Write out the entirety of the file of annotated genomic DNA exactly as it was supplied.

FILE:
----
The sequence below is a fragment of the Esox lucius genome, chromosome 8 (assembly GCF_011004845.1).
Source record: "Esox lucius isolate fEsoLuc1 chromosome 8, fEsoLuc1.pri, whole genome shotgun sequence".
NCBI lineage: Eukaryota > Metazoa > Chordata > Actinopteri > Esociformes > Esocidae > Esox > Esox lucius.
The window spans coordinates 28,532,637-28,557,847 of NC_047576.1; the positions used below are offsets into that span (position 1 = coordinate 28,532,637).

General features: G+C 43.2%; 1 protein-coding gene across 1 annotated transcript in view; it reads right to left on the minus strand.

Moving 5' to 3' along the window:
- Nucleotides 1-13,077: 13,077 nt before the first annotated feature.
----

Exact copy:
The sequence below is a fragment of the Esox lucius genome, chromosome 8 (assembly GCF_011004845.1).
Source record: "Esox lucius isolate fEsoLuc1 chromosome 8, fEsoLuc1.pri, whole genome shotgun sequence".
NCBI lineage: Eukaryota > Metazoa > Chordata > Actinopteri > Esociformes > Esocidae > Esox > Esox lucius.
The window spans coordinates 28,532,637-28,557,847 of NC_047576.1; the positions used below are offsets into that span (position 1 = coordinate 28,532,637).

General features: G+C 43.2%; 1 protein-coding gene across 1 annotated transcript in view; it reads right to left on the minus strand.

Moving 5' to 3' along the window:
- Nucleotides 1-13,077: 13,077 nt before the first annotated feature.